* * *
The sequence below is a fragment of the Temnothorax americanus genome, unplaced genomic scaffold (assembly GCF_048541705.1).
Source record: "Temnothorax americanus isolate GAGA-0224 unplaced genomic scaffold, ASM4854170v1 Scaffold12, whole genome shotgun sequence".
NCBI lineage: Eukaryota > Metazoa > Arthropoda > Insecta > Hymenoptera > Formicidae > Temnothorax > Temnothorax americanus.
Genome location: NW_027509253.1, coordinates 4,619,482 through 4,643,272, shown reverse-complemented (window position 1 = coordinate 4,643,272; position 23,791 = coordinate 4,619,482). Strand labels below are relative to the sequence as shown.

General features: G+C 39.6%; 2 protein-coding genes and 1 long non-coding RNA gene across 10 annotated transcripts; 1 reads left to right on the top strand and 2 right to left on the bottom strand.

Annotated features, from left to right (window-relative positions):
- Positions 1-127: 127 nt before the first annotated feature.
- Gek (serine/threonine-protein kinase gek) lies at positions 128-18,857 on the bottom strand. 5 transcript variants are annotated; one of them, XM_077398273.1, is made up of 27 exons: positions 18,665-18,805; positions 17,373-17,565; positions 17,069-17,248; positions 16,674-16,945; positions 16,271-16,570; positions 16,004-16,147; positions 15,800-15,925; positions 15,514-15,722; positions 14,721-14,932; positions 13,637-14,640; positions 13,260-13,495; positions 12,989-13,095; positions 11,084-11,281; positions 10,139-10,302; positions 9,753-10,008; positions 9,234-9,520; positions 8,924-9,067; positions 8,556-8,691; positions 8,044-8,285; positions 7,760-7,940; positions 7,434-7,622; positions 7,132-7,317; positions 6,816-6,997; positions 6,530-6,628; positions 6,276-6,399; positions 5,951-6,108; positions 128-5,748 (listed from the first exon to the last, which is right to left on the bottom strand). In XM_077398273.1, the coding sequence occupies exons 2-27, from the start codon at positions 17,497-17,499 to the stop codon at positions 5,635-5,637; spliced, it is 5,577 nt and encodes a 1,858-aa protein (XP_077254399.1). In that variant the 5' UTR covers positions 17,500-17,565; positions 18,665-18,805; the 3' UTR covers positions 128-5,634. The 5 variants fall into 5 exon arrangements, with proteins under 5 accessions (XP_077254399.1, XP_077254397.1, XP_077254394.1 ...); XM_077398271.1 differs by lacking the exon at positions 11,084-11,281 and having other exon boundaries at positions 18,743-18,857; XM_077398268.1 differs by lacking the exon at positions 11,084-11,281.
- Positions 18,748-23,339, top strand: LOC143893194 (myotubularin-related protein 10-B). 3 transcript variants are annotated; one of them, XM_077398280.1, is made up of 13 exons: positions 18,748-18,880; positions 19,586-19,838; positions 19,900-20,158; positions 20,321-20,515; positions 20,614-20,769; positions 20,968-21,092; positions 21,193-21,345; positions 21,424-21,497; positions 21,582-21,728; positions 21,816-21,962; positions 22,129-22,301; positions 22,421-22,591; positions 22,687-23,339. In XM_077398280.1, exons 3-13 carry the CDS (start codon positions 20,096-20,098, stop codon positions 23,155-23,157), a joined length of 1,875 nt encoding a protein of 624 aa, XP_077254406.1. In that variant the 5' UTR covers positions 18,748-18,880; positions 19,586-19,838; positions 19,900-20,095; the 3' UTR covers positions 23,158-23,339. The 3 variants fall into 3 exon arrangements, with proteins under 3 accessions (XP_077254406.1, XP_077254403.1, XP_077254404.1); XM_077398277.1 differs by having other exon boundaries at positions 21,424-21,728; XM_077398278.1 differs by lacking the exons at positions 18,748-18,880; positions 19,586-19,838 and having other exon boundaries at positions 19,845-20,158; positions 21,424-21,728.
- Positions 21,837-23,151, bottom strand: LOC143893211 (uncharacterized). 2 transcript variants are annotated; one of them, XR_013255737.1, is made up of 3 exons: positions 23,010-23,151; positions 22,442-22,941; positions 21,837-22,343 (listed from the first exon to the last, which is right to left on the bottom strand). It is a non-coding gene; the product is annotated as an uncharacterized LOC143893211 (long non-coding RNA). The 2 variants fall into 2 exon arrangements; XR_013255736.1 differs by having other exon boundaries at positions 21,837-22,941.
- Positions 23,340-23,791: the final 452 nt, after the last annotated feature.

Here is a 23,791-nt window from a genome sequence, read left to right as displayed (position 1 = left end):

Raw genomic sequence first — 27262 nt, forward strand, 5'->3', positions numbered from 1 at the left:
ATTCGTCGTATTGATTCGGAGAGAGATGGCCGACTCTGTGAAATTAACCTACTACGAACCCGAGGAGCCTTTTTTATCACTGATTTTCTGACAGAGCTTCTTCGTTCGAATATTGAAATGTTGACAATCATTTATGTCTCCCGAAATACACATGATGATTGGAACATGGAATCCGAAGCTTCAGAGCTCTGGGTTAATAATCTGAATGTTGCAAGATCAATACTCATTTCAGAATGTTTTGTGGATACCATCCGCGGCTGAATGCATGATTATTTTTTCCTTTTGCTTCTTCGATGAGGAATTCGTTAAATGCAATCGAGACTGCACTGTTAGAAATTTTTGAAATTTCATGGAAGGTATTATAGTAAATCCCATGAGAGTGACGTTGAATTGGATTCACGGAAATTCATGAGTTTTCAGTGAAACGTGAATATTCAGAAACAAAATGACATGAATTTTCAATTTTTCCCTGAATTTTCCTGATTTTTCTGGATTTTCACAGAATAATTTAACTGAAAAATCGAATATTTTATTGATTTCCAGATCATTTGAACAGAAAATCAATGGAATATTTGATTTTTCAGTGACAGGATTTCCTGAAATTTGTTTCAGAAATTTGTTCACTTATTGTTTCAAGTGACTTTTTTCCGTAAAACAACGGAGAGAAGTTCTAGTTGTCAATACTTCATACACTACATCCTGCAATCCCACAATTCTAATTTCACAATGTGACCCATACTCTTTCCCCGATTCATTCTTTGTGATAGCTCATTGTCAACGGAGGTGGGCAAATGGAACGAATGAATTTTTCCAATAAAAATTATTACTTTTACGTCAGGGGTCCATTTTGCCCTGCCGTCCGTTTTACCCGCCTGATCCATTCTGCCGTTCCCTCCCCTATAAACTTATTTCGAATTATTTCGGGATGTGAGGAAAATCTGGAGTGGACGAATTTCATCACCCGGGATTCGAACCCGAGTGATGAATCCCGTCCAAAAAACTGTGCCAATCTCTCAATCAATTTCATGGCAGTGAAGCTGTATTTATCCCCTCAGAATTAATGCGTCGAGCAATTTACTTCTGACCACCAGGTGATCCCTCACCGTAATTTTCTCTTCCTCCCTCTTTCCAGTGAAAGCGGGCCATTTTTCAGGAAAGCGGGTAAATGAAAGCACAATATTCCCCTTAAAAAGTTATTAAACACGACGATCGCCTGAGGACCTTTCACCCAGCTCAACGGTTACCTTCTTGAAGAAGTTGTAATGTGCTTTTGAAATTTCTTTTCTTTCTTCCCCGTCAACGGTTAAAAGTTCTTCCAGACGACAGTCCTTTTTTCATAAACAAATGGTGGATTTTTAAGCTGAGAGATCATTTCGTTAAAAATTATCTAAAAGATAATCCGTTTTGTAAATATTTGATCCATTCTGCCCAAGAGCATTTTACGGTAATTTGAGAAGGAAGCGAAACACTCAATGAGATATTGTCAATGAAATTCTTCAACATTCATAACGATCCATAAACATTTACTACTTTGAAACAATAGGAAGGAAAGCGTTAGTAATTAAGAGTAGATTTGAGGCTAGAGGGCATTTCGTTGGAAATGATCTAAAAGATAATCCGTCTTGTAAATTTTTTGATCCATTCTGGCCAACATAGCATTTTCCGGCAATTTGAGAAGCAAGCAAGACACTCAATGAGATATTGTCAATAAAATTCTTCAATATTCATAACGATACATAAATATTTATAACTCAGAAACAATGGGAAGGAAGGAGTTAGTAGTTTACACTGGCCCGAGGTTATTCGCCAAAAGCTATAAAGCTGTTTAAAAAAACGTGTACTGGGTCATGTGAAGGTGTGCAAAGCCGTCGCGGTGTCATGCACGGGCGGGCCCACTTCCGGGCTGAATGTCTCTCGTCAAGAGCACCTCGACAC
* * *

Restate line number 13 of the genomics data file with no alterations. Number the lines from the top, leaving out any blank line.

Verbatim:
Raw genomic sequence first — 27262 nt, forward strand, 5'->3', positions numbered from 1 at the left: